• animal feed for chickens, pigs and cows
    • ethanol
    • corn syrup
    • corn processed foods
    • fresh corn

    But there could be too much of a good thing.  When there is a lot of supply, prices fall. This past year they have fallen more than 20 percent. And there are storage and shipping costs for the surplus...

    So, farmers' profits are getting squeezed, since their other costs--for land, fertilizer, water and utilities--are either rising or staying the same.

    This has a trickle effect...since they have no money to invest in more farm equipment...which means fewer workers are needed in factories that make that equipment. So, it is ironic that a surplus can have the effect of causing a loss.

    Source: "How too much corn spells trouble far beyond the fields," by Paddy Hirsch, Marketplace Whiteboard, American Public Media, August 6, 2014.

    For Discussion: In what other arenas can an abundance create problems?

  • Fiscal years and calendar years


    Fiscal year vs. calendar year lecture

    As employees in the United States, we are automatically "calendar year" cash-basis taxpayers. This means that we are taxed on our cash receipts as employees between January 1 and December 31 of any given year.

    But if we form a small business, or if we are part of a larger corporation--any business entity--we are allowed to pick a "tax year" or "business year" that does not line up with the calendar.  The formal name for this is a "fiscal year." In the video above, the lecturer suggests that retailers might pick a July 1, 2014 to June 30, 2015 year, for example, because they would want the business activity for a single season (assuming the December holiday season is their big season) to be in one accounting period, rather than being split in two.

    In my experience, however, retailers often pick a different fiscal year--one that starts on February 1, 2014 and ends on January 31, 2014.  This accomplishes the same goal--all holiday sales are part of one accounting year, and the January "after holiday" sales can bring inventories down to the lowest level of the year as well. Because an annual physical inventory is required for every business that is publicly audited, having inventories at a low level can make this process of counting everything be a little more economical.

    Many state and local government entities have a fiscal year end of June 30. Another common fiscal year end is September 30.  If it makes business sense to not follow the calendar year, the IRS allows flexibility in establishing a fiscal year, but a business must usually get permission from the IRS to change their fiscal year end.

    Source: "Calendar or Fiscal? Which Tax Year is Right for your Small Business?" by Caron Beesley, Sba.gov The Small Business Administration, January 7, 2013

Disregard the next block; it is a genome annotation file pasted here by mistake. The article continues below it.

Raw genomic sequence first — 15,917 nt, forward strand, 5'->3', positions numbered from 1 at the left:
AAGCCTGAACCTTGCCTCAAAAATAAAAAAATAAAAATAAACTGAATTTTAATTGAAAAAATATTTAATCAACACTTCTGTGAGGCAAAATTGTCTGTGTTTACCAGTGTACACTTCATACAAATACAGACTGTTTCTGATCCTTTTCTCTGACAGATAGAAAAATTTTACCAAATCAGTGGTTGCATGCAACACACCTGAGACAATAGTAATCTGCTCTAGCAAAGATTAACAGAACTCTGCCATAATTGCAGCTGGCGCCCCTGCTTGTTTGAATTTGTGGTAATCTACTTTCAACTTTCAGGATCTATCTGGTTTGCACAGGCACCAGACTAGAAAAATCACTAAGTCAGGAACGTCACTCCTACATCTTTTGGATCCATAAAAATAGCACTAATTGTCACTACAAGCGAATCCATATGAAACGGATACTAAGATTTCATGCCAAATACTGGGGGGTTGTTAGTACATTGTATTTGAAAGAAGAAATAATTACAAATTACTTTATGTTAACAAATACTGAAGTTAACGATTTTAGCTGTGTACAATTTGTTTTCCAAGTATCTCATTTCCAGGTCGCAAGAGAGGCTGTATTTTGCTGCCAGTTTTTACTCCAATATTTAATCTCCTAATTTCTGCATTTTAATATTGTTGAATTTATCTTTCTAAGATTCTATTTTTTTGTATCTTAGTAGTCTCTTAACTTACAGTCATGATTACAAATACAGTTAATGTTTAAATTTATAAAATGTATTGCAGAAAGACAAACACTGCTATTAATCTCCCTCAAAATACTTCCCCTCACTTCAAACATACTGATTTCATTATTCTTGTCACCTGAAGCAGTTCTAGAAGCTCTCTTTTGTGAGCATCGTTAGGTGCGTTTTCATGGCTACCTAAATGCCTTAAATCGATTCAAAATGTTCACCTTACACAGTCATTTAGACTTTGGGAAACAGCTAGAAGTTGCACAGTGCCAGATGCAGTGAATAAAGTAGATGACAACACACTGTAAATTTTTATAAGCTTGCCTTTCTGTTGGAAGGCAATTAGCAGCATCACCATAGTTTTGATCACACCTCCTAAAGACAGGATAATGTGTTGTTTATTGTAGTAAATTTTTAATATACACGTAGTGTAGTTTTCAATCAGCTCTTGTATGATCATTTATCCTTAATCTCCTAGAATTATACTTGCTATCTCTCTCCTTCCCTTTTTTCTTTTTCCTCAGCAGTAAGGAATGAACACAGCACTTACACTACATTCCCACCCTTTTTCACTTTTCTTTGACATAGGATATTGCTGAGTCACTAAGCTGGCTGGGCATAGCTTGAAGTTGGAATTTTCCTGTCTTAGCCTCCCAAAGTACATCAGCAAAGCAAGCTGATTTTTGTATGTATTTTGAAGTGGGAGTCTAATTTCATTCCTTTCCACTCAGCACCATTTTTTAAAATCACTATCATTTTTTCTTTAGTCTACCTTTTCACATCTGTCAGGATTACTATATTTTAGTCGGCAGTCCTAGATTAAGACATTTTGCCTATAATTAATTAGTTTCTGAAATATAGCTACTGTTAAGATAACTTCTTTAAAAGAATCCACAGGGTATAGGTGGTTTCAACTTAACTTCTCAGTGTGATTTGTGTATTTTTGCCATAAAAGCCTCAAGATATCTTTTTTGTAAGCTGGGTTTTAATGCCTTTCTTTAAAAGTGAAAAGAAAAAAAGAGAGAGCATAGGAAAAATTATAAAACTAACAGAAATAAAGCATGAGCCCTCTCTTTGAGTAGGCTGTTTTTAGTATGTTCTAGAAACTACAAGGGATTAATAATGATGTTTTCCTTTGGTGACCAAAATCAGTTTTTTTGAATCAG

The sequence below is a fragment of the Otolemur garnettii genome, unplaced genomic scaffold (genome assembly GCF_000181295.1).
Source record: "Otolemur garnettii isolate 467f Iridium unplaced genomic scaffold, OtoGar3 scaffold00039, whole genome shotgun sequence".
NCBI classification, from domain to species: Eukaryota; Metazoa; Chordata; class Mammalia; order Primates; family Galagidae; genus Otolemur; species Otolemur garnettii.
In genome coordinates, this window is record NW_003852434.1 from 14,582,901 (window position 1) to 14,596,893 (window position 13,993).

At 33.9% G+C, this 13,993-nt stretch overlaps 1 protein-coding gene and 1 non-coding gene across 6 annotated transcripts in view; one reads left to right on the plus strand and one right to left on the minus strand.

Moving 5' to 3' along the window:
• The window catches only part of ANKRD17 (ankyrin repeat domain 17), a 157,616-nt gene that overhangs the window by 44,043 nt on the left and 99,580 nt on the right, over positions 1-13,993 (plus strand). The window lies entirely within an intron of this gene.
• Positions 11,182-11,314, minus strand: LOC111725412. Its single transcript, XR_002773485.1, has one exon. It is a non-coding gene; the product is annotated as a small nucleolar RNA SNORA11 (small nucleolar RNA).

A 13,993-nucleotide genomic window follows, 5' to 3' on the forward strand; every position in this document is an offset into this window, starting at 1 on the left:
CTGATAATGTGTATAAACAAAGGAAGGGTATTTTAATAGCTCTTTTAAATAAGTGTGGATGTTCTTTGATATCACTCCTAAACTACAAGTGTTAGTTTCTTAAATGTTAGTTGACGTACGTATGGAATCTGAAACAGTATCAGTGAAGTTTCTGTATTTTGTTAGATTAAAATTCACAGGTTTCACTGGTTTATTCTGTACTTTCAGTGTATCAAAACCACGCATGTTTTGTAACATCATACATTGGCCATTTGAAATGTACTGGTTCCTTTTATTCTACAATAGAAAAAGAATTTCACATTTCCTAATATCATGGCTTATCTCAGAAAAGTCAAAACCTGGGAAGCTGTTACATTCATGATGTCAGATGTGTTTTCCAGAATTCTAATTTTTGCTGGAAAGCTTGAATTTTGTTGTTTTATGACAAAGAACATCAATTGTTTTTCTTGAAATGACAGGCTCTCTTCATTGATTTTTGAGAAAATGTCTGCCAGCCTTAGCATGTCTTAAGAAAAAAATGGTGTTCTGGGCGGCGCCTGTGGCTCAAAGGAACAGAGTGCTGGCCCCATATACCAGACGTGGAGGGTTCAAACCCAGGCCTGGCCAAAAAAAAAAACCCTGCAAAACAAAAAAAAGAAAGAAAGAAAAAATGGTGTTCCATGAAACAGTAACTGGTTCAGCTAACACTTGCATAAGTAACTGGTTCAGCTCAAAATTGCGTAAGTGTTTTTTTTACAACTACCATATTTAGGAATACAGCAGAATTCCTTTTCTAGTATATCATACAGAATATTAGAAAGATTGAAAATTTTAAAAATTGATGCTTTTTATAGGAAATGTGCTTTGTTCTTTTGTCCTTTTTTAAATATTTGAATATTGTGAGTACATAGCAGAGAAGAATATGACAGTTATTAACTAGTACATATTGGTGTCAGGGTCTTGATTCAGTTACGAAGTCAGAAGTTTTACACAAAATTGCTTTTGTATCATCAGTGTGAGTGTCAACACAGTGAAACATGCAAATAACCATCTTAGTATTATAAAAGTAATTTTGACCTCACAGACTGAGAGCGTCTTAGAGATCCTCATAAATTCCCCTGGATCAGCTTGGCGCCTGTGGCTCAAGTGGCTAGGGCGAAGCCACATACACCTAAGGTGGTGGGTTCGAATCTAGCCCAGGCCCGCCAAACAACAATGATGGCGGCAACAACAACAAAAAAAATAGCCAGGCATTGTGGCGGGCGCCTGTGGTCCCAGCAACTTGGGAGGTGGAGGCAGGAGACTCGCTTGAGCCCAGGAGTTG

For Discussion:

    • What fiscal year might make sense for an owner of apartment rental units in a college town? Why?
    • Do some internet research to determine why local governments often run on a fiscal year ending June 30.
  • Ethics Quiz from CNN

    Ethics Quiz from CNN

    Deep into the video linked above are 5 basic guidelines, which work in all arenas, not just work:

    • Don't do any harm
    • Make things better
    • Respect others
    • Be fair
    • Be compassionate

    Source: "Ethics Quiz," CNN, linked above.

    For Discussion:  Comment on this brief quiz with respect to its value in practice.

  • New study suggests that ameliorating climate change is close to cost-neutral

    New Climate Economy Report

    The Global Commission on the Economy and Climate has just issued a report that flies in the face of "conventional wisdom": Efforts to reverse the effects of climate change by reducing the use of carbon fuels are not as costly as some observers have suggested. New economic models have shown that predicted costs have not been offset in other studies by costs which would be incurred to maintain current practices. This new study finds that technological advances have made the changes to solar, wind and other renewable energy sources cost effective. 

    Just to put things in perspective on a personal level...since my household installed solar panels, we have generated 50,000 kilowatts of electricity, while we have used about 58,000. We only had to pay for 13.7% of what we used.  And some of those watts have gone into powering my Chevy Volt on electric power (since I almost never drive beyond the 40 mile electric radius). I pay nothing for gas per month, where I used to spend $150-$200. We have already saved enough in electric costs to equal our investment in solar paneling...and the Volt is already costing less per month than a similar car would cost. So my personal experience is that lessening my carbon footprint is also saving me money. 

    What is your experience?

    Sources: "Fixing Climate Change May Add No Costs,Report Says," by Justin Gillis, the New York Times, September 14, 2014.

    2 hour version, presented at the United Nations, of New Climate Economy Report